I love the film Billy Elliot. I love the songs, the dancing, it’s gritty ‘Northern-ness’ and the way it makes you believe anything is possible if you just work hard enough. But the bit I love most of all is the scene where Julie Walters reads aloud the letter from Billy’s dead mother.
Mrs Wilkinson: ‘She must have been a very special woman, your mother’
Billy: ‘No, she was just me mam’
We all have a tendency to glorify the dead. Suddenly forgetting all their flaws and remembering only the good stuff.
But, for what it’s worth my mum WAS a very special woman. She was good in all the ways that mattered most: Kind, funny, beautiful, generous, caring…I could go on and on. I was the baby of the family by several years and was maybe a little bit spoilt by her (I’m sure my siblings will both vouch for that!)
I adored my mum and as a little girl would frequently have nightmares about horrible things happening to her.
She used to recall a time when I said to her ‘Mummy, I would still love you even if you ran over me in a car and smelled of dog poo’ – clearly two of the very worst things I could imagine another human doing.
The night she called me into her bedroom to feel a little lump she’d found will be etched in my memory forever.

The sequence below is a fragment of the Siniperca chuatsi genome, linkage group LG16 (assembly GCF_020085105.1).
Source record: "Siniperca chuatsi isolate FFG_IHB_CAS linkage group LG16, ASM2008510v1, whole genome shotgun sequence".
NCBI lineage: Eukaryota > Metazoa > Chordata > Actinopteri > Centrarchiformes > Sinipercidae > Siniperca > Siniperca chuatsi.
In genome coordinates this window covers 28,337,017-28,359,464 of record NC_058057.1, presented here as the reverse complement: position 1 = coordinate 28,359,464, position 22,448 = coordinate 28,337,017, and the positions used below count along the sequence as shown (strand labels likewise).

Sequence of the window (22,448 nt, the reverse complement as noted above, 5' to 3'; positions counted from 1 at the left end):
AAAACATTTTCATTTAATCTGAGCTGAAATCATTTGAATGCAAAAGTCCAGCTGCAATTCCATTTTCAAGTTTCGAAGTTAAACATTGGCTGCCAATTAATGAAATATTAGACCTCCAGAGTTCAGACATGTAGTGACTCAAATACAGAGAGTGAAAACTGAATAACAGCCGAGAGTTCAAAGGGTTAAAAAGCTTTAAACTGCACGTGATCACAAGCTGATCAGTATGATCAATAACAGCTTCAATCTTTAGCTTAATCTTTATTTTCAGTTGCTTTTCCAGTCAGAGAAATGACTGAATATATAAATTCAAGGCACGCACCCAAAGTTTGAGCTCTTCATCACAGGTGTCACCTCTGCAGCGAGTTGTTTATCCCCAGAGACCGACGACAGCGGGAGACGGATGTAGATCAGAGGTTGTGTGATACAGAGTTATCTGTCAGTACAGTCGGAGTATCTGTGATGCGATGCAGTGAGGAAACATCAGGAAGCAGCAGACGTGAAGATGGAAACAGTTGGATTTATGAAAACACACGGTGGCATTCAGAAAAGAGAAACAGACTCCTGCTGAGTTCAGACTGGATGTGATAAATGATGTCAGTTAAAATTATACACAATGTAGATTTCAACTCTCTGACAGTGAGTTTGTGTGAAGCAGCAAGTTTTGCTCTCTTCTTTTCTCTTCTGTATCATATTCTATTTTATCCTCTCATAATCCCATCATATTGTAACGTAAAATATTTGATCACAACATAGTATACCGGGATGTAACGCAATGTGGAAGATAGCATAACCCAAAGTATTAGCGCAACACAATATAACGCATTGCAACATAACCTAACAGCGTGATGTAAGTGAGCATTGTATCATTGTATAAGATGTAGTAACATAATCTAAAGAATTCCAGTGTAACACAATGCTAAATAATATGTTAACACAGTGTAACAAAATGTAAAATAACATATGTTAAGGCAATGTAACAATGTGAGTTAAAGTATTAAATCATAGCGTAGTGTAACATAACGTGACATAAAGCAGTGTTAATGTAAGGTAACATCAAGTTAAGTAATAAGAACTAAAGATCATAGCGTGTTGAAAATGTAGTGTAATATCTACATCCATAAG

‘It’s probably nothing to worry about but can you feel this’? she asked as she guided my fingers under the edge of her bra near her armpit.
I remember my breath catching in my throat as I felt a weird, rubbery lump embedded deep under her skin. I could hardly breathe.
‘Yes, I can feel a that’
I didn’t know what else to say. Of course I knew what a breast lump could be, I was a walking medical encyclopaedia after all. But things like that didn’t happen to us, to my lovely mum.
I didn’t sleep much that night, I couldn’t stop thinking about it. What if it was ‘The C Word’? How would I survive anything bad happening to the person I loved most in the world?
When I tried to talk to her about it she brushed it off. Made me feel as if I was being a hypochondriac as usual:
‘Don’t be so SILLY Joanne (I was always Joanne when in trouble), it’s probably nothing, I’ve had a lump there before and it was just a cyst. Please stop worrying and DO NOT look in that bloody medical book.’
And so things carried on as normal for a few weeks. I stopped worrying about the lump and went back to imagining what my life would be like when I finally met Robbie Williams and he fell in love with me and we got married…
Which I think is why it was so much worse when my dad picked me up from work one night with a terrible, crumpled look on his face. I was almost completely unprepared.
‘So yeah, anyway, I’m going out this weekend dad. I’ll need to borrow some money and will probably need a lift and blah blah blah’
‘Will you stop being so selfish Joanne. Your mum has cancer and had a 60% chance of surviving it’
And just like that life as I knew it changed irrevocably forever.
She was just me mam…